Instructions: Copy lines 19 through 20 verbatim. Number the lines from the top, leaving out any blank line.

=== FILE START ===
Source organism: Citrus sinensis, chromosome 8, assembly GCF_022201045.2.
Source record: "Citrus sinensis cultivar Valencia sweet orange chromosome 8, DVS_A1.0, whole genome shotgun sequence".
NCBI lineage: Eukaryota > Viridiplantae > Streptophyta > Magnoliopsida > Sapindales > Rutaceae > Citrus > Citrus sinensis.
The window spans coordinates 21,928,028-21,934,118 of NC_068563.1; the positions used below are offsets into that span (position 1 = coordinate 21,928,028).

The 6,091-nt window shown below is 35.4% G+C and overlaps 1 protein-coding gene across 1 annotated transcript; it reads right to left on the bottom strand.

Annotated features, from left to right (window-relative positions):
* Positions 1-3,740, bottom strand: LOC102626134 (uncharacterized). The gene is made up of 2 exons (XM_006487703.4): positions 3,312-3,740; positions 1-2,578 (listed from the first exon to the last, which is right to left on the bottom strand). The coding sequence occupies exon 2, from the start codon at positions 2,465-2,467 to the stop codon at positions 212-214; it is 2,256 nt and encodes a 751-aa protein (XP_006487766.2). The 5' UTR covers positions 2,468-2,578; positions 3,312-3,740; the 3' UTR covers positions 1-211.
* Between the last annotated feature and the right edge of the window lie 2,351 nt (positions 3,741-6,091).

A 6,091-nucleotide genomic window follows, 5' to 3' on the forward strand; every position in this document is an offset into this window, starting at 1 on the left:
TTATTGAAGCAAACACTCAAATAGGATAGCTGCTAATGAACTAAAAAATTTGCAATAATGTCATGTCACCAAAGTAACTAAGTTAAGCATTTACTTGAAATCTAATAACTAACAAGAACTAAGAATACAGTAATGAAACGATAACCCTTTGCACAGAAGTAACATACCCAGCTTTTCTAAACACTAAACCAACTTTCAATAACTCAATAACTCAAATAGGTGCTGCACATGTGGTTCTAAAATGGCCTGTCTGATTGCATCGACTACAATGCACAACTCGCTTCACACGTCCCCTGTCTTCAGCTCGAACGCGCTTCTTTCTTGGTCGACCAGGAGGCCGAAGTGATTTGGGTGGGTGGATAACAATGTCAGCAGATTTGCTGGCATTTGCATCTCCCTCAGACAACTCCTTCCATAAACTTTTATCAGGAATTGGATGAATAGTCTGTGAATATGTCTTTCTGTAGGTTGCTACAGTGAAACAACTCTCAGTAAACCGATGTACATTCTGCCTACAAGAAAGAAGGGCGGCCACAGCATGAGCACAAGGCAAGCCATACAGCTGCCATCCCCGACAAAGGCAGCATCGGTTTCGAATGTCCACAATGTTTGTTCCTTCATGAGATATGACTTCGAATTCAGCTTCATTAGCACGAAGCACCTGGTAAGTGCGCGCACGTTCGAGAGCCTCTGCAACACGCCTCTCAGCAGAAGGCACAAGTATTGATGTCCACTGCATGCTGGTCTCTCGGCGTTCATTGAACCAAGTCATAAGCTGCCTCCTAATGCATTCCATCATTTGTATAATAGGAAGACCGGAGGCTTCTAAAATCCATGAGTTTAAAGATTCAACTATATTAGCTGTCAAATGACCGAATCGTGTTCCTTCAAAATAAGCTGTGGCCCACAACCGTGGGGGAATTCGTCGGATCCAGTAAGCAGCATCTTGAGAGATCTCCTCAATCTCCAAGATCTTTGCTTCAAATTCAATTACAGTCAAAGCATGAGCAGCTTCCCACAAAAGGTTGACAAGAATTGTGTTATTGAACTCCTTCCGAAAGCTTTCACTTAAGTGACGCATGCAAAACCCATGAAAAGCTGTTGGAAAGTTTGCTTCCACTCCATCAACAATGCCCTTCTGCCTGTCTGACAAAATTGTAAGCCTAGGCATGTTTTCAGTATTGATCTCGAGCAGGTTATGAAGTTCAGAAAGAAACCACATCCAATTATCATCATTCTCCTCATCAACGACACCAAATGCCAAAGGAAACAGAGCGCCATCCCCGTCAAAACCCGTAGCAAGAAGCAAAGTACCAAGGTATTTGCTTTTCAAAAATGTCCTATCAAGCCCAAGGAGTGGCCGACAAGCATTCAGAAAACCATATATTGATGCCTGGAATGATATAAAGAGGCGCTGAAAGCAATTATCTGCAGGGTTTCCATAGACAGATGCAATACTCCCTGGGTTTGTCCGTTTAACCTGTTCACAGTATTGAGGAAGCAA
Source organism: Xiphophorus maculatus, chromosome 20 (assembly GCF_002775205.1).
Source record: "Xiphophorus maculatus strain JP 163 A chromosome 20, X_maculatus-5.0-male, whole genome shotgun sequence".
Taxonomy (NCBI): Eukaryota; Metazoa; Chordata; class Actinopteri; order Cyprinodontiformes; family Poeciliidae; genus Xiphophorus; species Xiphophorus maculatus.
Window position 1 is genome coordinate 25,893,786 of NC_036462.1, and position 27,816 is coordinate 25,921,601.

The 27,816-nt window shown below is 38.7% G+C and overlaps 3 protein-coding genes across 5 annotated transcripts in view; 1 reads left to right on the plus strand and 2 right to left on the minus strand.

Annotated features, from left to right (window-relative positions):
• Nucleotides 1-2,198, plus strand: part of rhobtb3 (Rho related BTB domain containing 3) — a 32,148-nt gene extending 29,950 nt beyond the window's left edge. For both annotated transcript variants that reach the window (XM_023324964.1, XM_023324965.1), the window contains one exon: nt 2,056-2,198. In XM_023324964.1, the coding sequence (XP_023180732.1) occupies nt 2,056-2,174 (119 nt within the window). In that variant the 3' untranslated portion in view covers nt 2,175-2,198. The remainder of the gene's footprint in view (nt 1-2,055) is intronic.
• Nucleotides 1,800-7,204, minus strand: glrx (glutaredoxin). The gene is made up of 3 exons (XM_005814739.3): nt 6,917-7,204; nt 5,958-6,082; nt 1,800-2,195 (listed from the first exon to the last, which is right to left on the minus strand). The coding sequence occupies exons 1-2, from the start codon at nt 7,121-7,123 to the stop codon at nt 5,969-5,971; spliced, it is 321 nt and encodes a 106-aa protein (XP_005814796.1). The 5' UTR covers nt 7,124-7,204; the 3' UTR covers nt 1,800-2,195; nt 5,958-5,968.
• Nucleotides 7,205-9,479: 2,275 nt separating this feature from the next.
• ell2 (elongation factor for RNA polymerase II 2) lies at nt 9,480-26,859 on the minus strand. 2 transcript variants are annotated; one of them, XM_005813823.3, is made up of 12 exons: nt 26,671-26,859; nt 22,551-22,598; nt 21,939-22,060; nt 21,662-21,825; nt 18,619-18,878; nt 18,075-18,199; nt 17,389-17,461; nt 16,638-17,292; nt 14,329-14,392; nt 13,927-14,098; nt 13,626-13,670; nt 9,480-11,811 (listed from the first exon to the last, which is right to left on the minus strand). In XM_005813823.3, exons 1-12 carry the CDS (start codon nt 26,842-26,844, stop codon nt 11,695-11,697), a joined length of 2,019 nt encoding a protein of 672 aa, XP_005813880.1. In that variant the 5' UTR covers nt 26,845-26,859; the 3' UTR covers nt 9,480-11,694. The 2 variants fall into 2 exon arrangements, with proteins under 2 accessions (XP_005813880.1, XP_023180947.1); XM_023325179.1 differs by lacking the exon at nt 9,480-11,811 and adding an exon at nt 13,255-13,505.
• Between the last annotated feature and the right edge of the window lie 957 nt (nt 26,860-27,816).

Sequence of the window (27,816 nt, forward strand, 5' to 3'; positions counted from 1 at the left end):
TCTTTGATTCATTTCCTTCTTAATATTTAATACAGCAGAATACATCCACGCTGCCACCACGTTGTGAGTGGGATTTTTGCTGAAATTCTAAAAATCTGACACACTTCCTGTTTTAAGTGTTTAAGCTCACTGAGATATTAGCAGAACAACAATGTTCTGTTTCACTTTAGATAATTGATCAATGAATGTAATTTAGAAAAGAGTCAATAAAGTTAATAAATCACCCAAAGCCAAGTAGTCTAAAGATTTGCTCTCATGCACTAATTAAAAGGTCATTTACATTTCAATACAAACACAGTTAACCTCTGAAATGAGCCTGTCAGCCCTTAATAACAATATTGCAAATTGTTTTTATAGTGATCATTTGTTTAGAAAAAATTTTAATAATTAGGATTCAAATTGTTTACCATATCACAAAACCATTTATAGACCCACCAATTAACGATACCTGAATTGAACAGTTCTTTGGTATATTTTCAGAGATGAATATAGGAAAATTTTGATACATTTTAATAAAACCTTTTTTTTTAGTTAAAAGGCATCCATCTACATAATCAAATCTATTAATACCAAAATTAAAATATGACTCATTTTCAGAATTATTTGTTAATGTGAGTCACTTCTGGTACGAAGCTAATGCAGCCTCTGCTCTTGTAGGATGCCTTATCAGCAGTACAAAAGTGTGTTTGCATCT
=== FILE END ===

• Nucleotides 7,205-9,479: 2,275 nt separating this feature from the next.
• ell2 (elongation factor for RNA polymerase II 2) lies at nt 9,480-26,859 on the minus strand. 2 transcript variants are annotated; one of them, XM_005813823.3, is made up of 12 exons: nt 26,671-26,859; nt 22,551-22,598; nt 21,939-22,060; nt 21,662-21,825; nt 18,619-18,878; nt 18,075-18,199; nt 17,389-17,461; nt 16,638-17,292; nt 14,329-14,392; nt 13,927-14,098; nt 13,626-13,670; nt 9,480-11,811 (listed from the first exon to the last, which is right to left on the minus strand). In XM_005813823.3, exons 1-12 carry the CDS (start codon nt 26,842-26,844, stop codon nt 11,695-11,697), a joined length of 2,019 nt encoding a protein of 672 aa, XP_005813880.1. In that variant the 5' UTR covers nt 26,845-26,859; the 3' UTR covers nt 9,480-11,694. The 2 variants fall into 2 exon arrangements, with proteins under 2 accessions (XP_005813880.1, XP_023180947.1); XM_023325179.1 differs by lacking the exon at nt 9,480-11,811 and adding an exon at nt 13,255-13,505.